Number 3:

The beach. Imagine 20,000 people coming to YOUR beach and bringing their umbrellas, towels, windbreakers, kites, beach volleyballs, beer cans and dt’s. This year was no different to any other; when the sun comes out its pretty hot in Poland (up to 30 degrees on a good day) and the beach is the best place to spend the warmth. Every one of those girls you saw dancing on the bar last night is now in front of you in a string that’s so small you couldn’t cover your watch with it. Admittedly, on their arm is a 140kg Polish bodybuilder with tattoos of a ninja star on both arms but that doesn’t matter because you are just on the beach to go windsurfing right? Seriously, there must be 10,000 girls on any beach in Poland smaller than size 6. Its just not healthy.

The nightclub. Every Polish beach town has it. In Leba it was Mozart’s. Now, I’ve been to a few nightclubs in my time…heck, I’ve even been to a few 5 story SUPER-clubs in various countries around the globe, so I’m not going to try and say that these Polish clubs are actually cool, or that the music is great (well, it would be if you like dancing to Shakira or Metallica dance-remixes) but its the vibe and the clientele of these clubs that make it worthwhile. Mozart’s was full of 80/20 (girls/men) smoking hot girls each night and the drinks are so cheap you could buy rounds for the doormen. Although it was 10 zloty a night to enter, by the 3rd night we’d already got the doorman under our finger and could not only get in free – but bring any guy or girl we wanted in for free. At the bar, Polish guys would buy US drinks because we had game, and their girlfriends would ask to take pictures with us when their boys were in the bathroom. Its a funny experience. Kinda like being a celebrity, but I think its really just because the Polish people are so friendly and really like to show their appreciation of us western visitors.

Number 1:

You knew what I was going to say before you read this. I’ve mentioned them in nearly every one of these posts. The Polish girls. What else can I say about them? I’m not sure what the genetic makeup is of a Polish person compared to a German (the countries are right next door to each other) but natural selection was really kind to this country and not so to the Germans I’m sorry. Speaking of feeling sorry, I really feel for a girl who’s size 8 in Poland because she’s a minority within a minority. Not only are the girls super skinny, long haired (blonde or brunette), blue-eyed, well-dressed and most speak very good english, they are really down to earth and generally interesting (if you find the right one) compared to the vanity and pretentiousness of Australian girls. I think there’s simply not enough “non polish” tourists floating around in Poland that you really do become an attraction when you talk in your Aussie accent; maybe they’ve never seen an Aussie before in their lives. I make a rule to never buy a girl a drink (don’t lower your social value in the early part of an attraction phase with something so lame as buying a drink) but if you really wanted to do it, you’re dropping about A$2 for a vodka/tonic, instead of our usual $8.50. I can really see why people like Steve found a Polish girl and never wanted to come home as in a 6 day trip you can really meet a multitude of really interesting, different and visually stimulating members of the female race. Game on.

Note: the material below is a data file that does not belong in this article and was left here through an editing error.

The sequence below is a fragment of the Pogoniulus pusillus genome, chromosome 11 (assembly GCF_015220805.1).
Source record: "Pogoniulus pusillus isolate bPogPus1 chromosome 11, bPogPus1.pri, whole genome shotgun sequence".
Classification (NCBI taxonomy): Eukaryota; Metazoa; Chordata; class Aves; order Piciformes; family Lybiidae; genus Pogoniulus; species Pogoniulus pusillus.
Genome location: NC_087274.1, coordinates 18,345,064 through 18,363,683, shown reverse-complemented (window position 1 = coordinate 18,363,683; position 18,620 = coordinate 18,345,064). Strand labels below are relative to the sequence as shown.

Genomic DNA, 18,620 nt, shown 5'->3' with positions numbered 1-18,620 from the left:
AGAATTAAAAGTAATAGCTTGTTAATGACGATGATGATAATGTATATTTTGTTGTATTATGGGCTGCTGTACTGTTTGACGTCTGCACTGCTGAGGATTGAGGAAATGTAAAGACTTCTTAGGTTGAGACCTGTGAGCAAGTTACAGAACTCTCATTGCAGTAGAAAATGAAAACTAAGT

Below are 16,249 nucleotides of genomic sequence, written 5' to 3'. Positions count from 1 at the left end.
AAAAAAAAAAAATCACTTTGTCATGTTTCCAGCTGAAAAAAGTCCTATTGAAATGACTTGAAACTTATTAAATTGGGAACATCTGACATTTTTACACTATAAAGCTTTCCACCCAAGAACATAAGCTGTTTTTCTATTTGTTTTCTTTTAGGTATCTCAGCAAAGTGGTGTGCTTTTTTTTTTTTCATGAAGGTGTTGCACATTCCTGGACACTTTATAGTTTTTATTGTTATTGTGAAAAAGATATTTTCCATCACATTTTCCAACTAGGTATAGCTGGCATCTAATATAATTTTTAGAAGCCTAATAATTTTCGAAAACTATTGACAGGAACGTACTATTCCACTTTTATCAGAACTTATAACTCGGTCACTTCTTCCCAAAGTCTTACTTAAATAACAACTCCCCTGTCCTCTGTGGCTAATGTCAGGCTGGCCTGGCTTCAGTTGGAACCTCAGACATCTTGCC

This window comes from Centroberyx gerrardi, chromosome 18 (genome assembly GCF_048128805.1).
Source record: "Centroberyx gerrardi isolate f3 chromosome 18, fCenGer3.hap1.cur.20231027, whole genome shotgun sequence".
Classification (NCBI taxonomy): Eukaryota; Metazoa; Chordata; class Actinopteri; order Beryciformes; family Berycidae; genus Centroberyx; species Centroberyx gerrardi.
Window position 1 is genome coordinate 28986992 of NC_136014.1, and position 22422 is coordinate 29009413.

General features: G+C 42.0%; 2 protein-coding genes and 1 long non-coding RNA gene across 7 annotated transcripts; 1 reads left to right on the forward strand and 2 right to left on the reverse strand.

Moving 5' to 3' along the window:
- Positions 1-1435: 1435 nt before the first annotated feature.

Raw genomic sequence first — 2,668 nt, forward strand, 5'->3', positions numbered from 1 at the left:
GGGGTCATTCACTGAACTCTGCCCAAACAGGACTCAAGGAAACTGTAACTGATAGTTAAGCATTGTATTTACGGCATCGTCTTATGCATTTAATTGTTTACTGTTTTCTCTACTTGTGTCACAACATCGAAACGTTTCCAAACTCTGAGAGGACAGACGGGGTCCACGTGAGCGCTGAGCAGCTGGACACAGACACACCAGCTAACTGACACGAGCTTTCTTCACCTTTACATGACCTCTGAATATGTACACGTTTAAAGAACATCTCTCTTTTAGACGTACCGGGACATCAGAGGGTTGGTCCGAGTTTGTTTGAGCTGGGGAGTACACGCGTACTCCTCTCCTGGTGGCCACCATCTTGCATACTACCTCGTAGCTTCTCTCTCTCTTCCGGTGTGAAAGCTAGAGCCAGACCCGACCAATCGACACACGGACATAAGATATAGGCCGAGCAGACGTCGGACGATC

• Gina says:

    u have a great talent for writting.REALLY!!
    while i was reading f.ex about the Polish hot-dog i saw u eating this breadroll and i laughed out loud:)
    your descriptions [(NOT only a vivid description of hot dog of course;-)] are very lively and full of emotions.
    funny and interesting:-)

  • Sean OBrien says:

    Thanks Gina,

    A week after this I was back in Leba and tried out the famous Polish Doner-Kebab. Its quite different to our Aussie kebabs; and soooooo big. I could only eat half of the small one – so my mission for 2008 is to work my way up to eating the BIG one.

    Its like 40cm wide! wtf?!

  • Gina says:

    so your next trip to Poland should be called :JAMES BOND MISSION because it sounds like mission impossible:-)
    u want to eat THE whole kebab?there’s no better way than to throw yourself in at the deep end-taste every traditional polish dishes first.& u’ll see After that doner kebab won’t be so big;]